He's known for his wild past, but Prince Harry is finally ready to settle down after announcing his engagement to American actress Meghan Markle.
Prince Harry's engagement to American actress Meghan Markle epitomises his transformation from wild child to respectable royal.
During the past decade Harry has evolved from the party prince who courted controversy into a dedicated young soldier and charity worker.
The 33-year-old's whirlwind romance with the Suits star began in July 2016, a year after he wrapped up a decade's service with the British Army so he could focus on working with his charities in Britain and Africa, as well as step up his royal duties on behalf of the Queen.
He earned praise as an officer with the Household Cavalry, having been on two tours of duty in Afghanistan including a stint as an Apache helicopter pilot, while his work with charities for children and conservation causes in Africa evoked memories of his late mother, Diana, Princess of Wales.
It's a far cry from the Harry of old, who as a teen dabbled in underage drinking and smoking marijuana and partied alongside his aristocratic mates at London nightclubs, where he hated being snapped by paparazzi and occasionally ended up in scuffles.
Back then, controversy was never far away from the young prince.
He issued public apologies after being photographed wearing a Nazi uniform to a party in 2005 and again four years later when a home video emerged of him referring to Pakistani soldier serving with his platoon as a "Paki".
More scandal erupted in 2012 when photos of Harry playing "strip billiards" at a private party in Las Vegas hit the newspapers.
In a revealing podcast interview in April 2017, Harry confided how much of the chaos in his life was related to how he'd "shut down" all his emotions after his mother died in a Paris car crash when he was 12 in 1997.
"I have probably been very close to a complete breakdown on numerous occasions when all sorts of grief and sort of lies and misconceptions and everything are coming to you from every angle," he told The Telegraph's Mad World podcast.
It wasn't until he was 28, when royal engagements sparked anxiety and feelings of being "on the verge of punching someone", that he sought help from counsellors.
"Because of the process I have been through over the past two and a half years, I've now been able to take my work seriously, been able to take my private life seriously as well, and been able to put blood, sweat and tears into the things that really make a difference and things that I think will make a difference to everybody else," Harry said.
Helping others is how he wants to make a difference.
Among the causes closest to his heart is Sentebale, the children's charity he co-founded in the southern African country of Lesotho with Prince Seeiso in 2006, along with the mental health charity Heads Together he co-founded with brother William and sister-in-law the Duchess of Cambridge.
Harry also founded the Invictus Games for wounded veterans, an event that's become a global hit and will be hosted by Sydney in October 2018.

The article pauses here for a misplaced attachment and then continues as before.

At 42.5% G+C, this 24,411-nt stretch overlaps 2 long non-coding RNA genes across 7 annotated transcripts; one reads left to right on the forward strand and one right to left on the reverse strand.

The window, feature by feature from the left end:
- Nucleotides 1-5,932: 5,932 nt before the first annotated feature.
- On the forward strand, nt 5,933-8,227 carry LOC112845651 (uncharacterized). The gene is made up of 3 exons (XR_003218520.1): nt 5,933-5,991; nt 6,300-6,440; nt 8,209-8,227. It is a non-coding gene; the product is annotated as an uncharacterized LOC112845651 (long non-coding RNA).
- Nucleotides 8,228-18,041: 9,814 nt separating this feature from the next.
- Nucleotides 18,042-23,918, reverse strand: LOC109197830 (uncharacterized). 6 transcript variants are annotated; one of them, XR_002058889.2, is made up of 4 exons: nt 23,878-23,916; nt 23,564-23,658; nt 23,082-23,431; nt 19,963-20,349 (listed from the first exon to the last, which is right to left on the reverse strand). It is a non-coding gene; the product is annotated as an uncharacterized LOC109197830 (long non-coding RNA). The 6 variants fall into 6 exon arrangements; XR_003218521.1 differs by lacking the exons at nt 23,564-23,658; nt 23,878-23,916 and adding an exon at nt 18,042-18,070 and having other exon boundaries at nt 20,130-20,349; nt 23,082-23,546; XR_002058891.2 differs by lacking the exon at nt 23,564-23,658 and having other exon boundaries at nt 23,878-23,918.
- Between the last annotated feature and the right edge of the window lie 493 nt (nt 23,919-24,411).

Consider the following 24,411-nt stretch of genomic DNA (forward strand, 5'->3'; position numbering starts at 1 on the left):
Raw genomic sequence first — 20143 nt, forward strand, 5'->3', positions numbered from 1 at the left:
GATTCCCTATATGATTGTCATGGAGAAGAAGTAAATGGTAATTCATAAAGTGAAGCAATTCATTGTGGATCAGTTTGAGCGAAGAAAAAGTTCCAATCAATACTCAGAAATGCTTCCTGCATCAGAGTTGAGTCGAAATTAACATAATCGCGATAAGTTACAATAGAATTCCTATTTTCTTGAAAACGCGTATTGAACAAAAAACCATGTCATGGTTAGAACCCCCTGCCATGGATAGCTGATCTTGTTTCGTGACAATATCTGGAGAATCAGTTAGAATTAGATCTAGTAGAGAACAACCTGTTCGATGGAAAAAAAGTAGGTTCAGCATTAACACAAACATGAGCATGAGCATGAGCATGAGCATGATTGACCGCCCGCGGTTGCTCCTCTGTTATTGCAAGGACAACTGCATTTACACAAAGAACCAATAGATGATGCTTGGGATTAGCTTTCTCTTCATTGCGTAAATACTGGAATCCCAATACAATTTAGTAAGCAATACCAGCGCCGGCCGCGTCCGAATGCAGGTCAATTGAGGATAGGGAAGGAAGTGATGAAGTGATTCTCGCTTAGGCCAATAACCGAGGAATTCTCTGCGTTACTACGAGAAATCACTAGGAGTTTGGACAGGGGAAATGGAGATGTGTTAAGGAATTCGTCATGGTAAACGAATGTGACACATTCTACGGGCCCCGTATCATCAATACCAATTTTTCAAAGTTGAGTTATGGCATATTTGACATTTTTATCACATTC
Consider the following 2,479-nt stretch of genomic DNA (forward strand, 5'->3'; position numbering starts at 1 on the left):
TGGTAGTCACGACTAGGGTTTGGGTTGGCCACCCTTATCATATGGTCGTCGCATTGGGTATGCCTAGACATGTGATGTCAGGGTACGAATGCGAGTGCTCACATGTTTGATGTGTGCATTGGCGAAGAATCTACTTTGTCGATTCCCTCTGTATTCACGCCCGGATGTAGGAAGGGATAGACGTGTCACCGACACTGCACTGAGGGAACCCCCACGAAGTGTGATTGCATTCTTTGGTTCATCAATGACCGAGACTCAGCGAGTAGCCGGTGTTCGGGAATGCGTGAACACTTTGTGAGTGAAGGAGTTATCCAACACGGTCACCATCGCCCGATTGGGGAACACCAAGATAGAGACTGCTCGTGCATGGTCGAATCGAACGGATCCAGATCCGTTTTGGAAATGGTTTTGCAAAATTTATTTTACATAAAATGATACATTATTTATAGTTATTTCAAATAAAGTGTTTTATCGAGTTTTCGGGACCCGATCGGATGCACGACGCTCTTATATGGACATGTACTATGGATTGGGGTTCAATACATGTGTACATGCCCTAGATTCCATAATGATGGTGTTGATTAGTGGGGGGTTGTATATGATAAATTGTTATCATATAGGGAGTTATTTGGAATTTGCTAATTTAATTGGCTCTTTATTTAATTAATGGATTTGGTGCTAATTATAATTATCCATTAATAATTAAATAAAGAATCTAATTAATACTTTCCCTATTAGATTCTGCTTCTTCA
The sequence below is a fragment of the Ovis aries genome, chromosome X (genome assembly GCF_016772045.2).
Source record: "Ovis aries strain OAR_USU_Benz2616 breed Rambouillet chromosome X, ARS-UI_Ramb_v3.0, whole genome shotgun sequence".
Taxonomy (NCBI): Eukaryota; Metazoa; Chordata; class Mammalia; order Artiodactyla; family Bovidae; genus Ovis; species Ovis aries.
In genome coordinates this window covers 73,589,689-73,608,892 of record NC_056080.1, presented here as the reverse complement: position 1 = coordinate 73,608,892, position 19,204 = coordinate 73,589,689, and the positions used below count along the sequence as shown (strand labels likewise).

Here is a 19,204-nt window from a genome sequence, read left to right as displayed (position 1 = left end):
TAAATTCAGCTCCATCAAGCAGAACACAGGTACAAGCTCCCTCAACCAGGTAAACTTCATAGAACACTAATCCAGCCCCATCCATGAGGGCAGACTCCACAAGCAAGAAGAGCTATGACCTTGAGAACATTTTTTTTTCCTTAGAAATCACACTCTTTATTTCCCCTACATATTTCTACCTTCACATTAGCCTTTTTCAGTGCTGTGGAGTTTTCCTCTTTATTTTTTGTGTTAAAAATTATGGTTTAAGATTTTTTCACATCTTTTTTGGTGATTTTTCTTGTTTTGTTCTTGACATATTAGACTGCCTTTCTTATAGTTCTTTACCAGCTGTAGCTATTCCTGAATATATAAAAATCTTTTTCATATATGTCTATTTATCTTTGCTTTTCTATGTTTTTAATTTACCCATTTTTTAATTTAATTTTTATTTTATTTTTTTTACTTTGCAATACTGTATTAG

Harry and Ms Markle, 36 chose this year's Invictus Games in Toronto, where she lived while starring in Suits, to make their first joint appearance, complete with hand holding and kissing - public displays of affection not usually associated with the royal family.
A passion for charity work is something Harry shares with his Californian fiancee, who is a United Nations women's advocate, a clean water ambassador for World Vision Canada and volunteered at a refugee camp in Rwanda.
"I've never wanted to be a lady who lunches - I've always wanted to be a woman who works. And this type of work is what feeds my soul, and fuels my purpose," she has said.
The prince has been fiercely protective of his fiancee, issuing an angry statement in November 2016 blasting the press for harassing her and for using "racial overtones" in stories about Ms Markle, whose father Thomas is white and mother Doria Ragland is African American.
Despite the constant media interest, Harry longs for "an "ordinary life".
"Sometimes, when I come away from the meat counter in my local supermarket, I worry someone will snap me with their phone," He told Newsweek in June 201.
"But I am determined to have a relatively normal life, and if I am lucky enough to have children, they can have one too."
Royal commentator Richard Fitzwilliam says Harry's relationship with a bi-racial American actress who is outspoken about humanitarian issues demonstrates just how much the royal family has modernised.
"There's no question this represents a broadening of the royal family, to represent society as a whole," he told AAP.
"And after all the years as a royal wild child and someone who did go over the top a bit, Harry's level of popularity is enormous."
Mr Fitzwilliam said Ms Markle's interview with Vanity Fair in October 2017 when she opened up about her "boyfriend" and being in love, was also highly unusual in terms of royal protocol.
"That was completely unprecedented, that he let her say they were happy and in love," Mr Fitzwilliam said.
"There's no doubt at all they're doing it their way."